Some former NBA players cannot seem to grasp what is obvious to the rest of us: Their teams would lose to the Golden State Warriors.
It started with former Warrior Stephen Jackson. Then NBA legend Oscar Robertson offered his opinion. And it sent NBA fans into a frenzy when former NBA Slam Dunk Contest champion Cedric Ceballos chimed in.
Jackson guaranteed that the 2006-07 Warriors, who finished 42-40 in the regular season, would beat the 2015-16 Warriors, who are 53-5. Ceballos also thinks his former team, the 1993-94 Phoenix Suns, who finished 56-26, could beat the current Golden State team. Meanwhile, Robertson has attributed part of Steph Curry’s success to bad defense.
“When I played…if you shot outside and hit it, the next time I’m going to be up on top of you. I’m going to pressure you with three-quarters, half-court defense,” Robertson said on The Mike and Mike Show on Feb. 25. “But now they don’t do that.
These coaches do not understand the game of basketball, as far as I’m concerned.”
Is it a lack of respect for the Warriors? Or is it simply just a variation of how each preceding generation thinks it was better than the succeeding ones?
NBA coaches actually agree with Robertson, though. They do pressure Curry far from the basket with double teams and physical defense. Besides for two games in last years NBA Finals, a performance that could easily be attributed to nerves, it has not worked.
All the while, current players have profusely demonstrated they are in awe of Curry and the Warriors. Any NBA fan who was on Twitter the night of Feb. 27, in which Curry’s last second 32-foot three-pointer knocked off the Oklahoma City Thunder, saw Curry’s contemporaries compare him to Jesus, claim he can’t be human and declare him the best shooter. Ever.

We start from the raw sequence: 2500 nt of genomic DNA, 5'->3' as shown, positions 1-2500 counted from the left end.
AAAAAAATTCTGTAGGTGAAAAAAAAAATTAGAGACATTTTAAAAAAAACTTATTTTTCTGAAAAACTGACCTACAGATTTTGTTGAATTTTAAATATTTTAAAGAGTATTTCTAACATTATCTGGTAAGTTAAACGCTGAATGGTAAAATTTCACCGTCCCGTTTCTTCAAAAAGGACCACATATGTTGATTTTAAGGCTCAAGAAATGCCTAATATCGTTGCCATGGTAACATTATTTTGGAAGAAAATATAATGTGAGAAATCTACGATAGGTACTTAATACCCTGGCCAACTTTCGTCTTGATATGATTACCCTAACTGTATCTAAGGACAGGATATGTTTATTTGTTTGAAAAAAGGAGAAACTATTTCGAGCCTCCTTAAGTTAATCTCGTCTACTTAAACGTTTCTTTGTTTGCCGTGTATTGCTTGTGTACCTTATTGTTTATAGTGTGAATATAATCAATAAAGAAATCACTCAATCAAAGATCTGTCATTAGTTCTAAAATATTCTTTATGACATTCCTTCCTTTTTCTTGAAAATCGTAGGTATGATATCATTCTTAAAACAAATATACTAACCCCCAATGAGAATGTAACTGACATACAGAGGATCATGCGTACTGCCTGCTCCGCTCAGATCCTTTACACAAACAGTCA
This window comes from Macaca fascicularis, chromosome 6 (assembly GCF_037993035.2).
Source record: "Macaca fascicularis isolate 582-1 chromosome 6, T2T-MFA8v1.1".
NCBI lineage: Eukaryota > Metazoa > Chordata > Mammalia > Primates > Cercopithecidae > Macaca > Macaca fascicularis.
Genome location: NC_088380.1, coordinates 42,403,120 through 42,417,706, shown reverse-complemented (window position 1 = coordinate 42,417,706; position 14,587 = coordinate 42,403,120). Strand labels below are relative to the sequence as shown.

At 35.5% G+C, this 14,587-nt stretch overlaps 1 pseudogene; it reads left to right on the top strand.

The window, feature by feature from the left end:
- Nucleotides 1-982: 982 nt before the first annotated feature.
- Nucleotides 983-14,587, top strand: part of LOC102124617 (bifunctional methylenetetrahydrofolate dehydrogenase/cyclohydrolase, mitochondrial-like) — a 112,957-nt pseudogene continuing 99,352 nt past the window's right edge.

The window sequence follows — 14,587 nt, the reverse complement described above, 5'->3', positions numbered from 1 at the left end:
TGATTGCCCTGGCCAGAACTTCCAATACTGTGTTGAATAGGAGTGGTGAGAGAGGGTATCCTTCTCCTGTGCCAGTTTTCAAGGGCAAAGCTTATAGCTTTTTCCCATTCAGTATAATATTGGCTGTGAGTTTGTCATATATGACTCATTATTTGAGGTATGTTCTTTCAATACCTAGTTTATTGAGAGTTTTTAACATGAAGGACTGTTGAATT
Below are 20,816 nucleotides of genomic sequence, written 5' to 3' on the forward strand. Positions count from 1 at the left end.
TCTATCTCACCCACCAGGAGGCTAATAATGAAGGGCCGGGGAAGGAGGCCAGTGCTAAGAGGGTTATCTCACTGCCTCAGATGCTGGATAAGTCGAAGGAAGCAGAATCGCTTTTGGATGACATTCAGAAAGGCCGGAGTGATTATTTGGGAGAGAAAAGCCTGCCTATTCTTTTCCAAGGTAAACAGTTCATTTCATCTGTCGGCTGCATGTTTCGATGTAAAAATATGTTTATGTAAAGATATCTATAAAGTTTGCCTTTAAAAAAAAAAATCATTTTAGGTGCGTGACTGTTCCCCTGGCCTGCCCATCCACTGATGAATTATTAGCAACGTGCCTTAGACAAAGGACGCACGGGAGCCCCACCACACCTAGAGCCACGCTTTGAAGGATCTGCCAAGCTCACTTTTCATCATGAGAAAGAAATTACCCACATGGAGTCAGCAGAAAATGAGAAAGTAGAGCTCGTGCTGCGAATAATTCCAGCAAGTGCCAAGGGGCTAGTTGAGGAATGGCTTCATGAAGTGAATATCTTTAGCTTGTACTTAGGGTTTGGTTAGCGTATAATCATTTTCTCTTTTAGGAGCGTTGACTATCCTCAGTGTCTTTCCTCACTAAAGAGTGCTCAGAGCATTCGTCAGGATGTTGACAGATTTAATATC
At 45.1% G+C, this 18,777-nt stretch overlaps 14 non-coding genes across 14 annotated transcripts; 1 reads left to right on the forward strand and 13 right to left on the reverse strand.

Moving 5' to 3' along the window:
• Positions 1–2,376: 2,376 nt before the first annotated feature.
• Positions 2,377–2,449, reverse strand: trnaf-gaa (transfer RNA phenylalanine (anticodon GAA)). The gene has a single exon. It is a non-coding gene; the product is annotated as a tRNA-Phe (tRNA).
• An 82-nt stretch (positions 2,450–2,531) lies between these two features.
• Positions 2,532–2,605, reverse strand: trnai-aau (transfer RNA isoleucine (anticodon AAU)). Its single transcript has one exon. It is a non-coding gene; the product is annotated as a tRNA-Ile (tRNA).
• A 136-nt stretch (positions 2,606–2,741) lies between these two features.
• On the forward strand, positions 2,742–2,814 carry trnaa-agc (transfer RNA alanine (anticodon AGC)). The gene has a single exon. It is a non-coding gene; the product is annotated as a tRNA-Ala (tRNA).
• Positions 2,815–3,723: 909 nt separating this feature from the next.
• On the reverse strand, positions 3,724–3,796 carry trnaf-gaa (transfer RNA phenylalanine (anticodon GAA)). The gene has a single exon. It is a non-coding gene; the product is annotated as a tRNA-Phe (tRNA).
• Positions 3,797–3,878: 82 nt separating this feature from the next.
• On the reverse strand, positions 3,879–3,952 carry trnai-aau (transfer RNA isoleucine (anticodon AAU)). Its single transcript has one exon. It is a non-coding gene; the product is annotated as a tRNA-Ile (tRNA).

A tweet from Toronto Raptors point guard Kyle Lowry sums up how Curry’s peers feel about him.
“This my last one: this is dope looking on my timeline and seeing how many players are talking about how good Steph is.. He’s amazing!! gn,” Lowry said on Twitter.
Fortunately, even with former NBA veterans Charles Barkley and Ron Harper making similar comments to Robertson’s earlier this season, most seem to appreciate the talent of Golden State. That includes Magic Johnson.
“[Curry] has a chance to be the greatest player we’ve ever seen, if he plays at this level for the next 4-5yrs!,” Johnson tweeted Feb. 27.
Listening to how the 2006-07 Warriors are better than the current squad, however, can be as insufferable as how Golden State cannot be discussed without debating if they are better than the 1995-96 Chicago Bulls, who went 72-10.
That discussion is a fun one to have, but not at the frequency when one team cannot be mentioned without the other.
As sports culture continually reminds us, though, we can never just appreciate greatness for what it is. We have to compare it to something or someone else to understand it.
Too often that leads to attempts to diminish what we should praise. We, as a culture, spent the greatest years of Lebron James’ career comparing him and his career to that of Michael Jordan’s, instead of just enjoying the great things that James was doing. In this case, Curry and the Warriors are putting on one of the greatest shows in sports history, and it is time that we appreciate that.